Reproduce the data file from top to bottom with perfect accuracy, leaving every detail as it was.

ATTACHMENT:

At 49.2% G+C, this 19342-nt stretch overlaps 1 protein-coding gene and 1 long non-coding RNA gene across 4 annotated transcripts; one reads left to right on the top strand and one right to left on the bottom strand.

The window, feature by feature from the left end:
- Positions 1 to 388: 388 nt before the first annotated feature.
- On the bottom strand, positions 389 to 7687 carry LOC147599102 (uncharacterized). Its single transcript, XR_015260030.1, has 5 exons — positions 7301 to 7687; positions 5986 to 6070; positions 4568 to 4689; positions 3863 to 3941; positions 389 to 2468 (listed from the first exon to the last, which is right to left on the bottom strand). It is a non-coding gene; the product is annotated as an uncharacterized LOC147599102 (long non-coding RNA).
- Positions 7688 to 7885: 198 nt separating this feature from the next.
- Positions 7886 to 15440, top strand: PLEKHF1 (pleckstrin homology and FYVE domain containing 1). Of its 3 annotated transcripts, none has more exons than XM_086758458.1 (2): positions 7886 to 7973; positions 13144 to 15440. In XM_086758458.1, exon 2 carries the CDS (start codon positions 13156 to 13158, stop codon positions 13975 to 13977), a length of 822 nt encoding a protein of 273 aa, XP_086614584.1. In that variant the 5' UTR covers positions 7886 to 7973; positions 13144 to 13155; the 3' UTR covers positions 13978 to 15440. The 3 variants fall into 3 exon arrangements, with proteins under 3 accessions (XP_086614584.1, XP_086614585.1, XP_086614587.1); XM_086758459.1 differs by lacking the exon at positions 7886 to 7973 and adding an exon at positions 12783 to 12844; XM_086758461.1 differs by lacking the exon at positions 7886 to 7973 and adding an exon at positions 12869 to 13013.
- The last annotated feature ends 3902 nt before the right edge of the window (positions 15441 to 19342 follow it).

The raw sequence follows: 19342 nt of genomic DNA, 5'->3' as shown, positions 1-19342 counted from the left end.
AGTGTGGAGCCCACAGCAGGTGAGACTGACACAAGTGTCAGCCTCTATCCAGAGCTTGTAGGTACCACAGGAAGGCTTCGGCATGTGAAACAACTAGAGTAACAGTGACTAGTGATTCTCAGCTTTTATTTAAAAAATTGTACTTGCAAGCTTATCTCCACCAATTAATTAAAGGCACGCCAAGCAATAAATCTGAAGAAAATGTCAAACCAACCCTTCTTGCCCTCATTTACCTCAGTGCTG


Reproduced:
At 49.2% G+C, this 19342-nt stretch overlaps 1 protein-coding gene and 1 long non-coding RNA gene across 4 annotated transcripts; one reads left to right on the top strand and one right to left on the bottom strand.

The window, feature by feature from the left end:
- Positions 1 to 388: 388 nt before the first annotated feature.
- On the bottom strand, positions 389 to 7687 carry LOC147599102 (uncharacterized). Its single transcript, XR_015260030.1, has 5 exons — positions 7301 to 7687; positions 5986 to 6070; positions 4568 to 4689; positions 3863 to 3941; positions 389 to 2468 (listed from the first exon to the last, which is right to left on the bottom strand). It is a non-coding gene; the product is annotated as an uncharacterized LOC147599102 (long non-coding RNA).
- Positions 7688 to 7885: 198 nt separating this feature from the next.
- Positions 7886 to 15440, top strand: PLEKHF1 (pleckstrin homology and FYVE domain containing 1). Of its 3 annotated transcripts, none has more exons than XM_086758458.1 (2): positions 7886 to 7973; positions 13144 to 15440. In XM_086758458.1, exon 2 carries the CDS (start codon positions 13156 to 13158, stop codon positions 13975 to 13977), a length of 822 nt encoding a protein of 273 aa, XP_086614584.1. In that variant the 5' UTR covers positions 7886 to 7973; positions 13144 to 13155; the 3' UTR covers positions 13978 to 15440. The 3 variants fall into 3 exon arrangements, with proteins under 3 accessions (XP_086614584.1, XP_086614585.1, XP_086614587.1); XM_086758459.1 differs by lacking the exon at positions 7886 to 7973 and adding an exon at positions 12783 to 12844; XM_086758461.1 differs by lacking the exon at positions 7886 to 7973 and adding an exon at positions 12869 to 13013.
- The last annotated feature ends 3902 nt before the right edge of the window (positions 15441 to 19342 follow it).

The raw sequence follows: 19342 nt of genomic DNA, 5'->3' as shown, positions 1-19342 counted from the left end.
AGTGTGGAGCCCACAGCAGGTGAGACTGACACAAGTGTCAGCCTCTATCCAGAGCTTGTAGGTACCACAGGAAGGCTTCGGCATGTGAAACAACTAGAGTAACAGTGACTAGTGATTCTCAGCTTTTATTTAAAAAATTGTACTTGCAAGCTTATCTCCACCAATTAATTAAAGGCACGCCAAGCAATAAATCTGAAGAAAATGTCAAACCAACCCTTCTTGCCCTCATTTACCTCAGTGCTG